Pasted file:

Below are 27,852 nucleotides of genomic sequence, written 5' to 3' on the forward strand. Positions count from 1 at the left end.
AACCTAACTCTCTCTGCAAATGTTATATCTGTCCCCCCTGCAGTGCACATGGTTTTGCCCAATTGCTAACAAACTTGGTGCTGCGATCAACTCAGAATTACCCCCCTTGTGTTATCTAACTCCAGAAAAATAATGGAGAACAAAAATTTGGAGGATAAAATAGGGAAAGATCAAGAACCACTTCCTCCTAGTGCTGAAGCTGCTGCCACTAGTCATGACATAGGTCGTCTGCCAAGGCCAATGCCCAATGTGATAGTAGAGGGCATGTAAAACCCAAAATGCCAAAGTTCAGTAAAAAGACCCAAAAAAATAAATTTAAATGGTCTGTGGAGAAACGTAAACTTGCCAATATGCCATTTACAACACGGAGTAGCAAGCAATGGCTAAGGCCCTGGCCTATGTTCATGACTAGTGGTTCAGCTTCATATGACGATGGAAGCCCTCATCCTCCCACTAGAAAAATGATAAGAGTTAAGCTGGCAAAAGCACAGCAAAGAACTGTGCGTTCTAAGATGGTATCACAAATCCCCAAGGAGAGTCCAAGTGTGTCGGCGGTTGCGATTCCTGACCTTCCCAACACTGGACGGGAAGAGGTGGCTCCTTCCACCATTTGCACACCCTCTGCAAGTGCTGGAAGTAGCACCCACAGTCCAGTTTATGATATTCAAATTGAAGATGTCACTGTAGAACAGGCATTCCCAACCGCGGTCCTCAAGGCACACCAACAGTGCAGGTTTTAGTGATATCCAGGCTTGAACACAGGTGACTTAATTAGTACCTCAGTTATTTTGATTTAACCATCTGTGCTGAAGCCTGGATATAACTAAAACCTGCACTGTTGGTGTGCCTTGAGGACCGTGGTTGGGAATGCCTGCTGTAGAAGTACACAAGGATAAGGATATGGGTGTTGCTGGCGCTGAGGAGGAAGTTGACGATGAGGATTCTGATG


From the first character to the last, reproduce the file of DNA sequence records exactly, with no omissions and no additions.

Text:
Below are 27,852 nucleotides of genomic sequence, written 5' to 3' on the forward strand. Positions count from 1 at the left end.
AACCTAACTCTCTCTGCAAATGTTATATCTGTCCCCCCTGCAGTGCACATGGTTTTGCCCAATTGCTAACAAACTTGGTGCTGCGATCAACTCAGAATTACCCCCCTTGTGTTATCTAACTCCAGAAAAATAATGGAGAACAAAAATTTGGAGGATAAAATAGGGAAAGATCAAGAACCACTTCCTCCTAGTGCTGAAGCTGCTGCCACTAGTCATGACATAGGTCGTCTGCCAAGGCCAATGCCCAATGTGATAGTAGAGGGCATGTAAAACCCAAAATGCCAAAGTTCAGTAAAAAGACCCAAAAAAATAAATTTAAATGGTCTGTGGAGAAACGTAAACTTGCCAATATGCCATTTACAACACGGAGTAGCAAGCAATGGCTAAGGCCCTGGCCTATGTTCATGACTAGTGGTTCAGCTTCATATGACGATGGAAGCCCTCATCCTCCCACTAGAAAAATGATAAGAGTTAAGCTGGCAAAAGCACAGCAAAGAACTGTGCGTTCTAAGATGGTATCACAAATCCCCAAGGAGAGTCCAAGTGTGTCGGCGGTTGCGATTCCTGACCTTCCCAACACTGGACGGGAAGAGGTGGCTCCTTCCACCATTTGCACACCCTCTGCAAGTGCTGGAAGTAGCACCCACAGTCCAGTTTATGATATTCAAATTGAAGATGTCACTGTAGAACAGGCATTCCCAACCGCGGTCCTCAAGGCACACCAACAGTGCAGGTTTTAGTGATATCCAGGCTTGAACACAGGTGACTTAATTAGTACCTCAGTTATTTTGATTTAACCATCTGTGCTGAAGCCTGGATATAACTAAAACCTGCACTGTTGGTGTGCCTTGAGGACCGTGGTTGGGAATGCCTGCTGTAGAAGTACACAAGGATAAGGATATGGGTGTTGCTGGCGCTGAGGAGGAAGTTGACGATGAGGATTCTGATG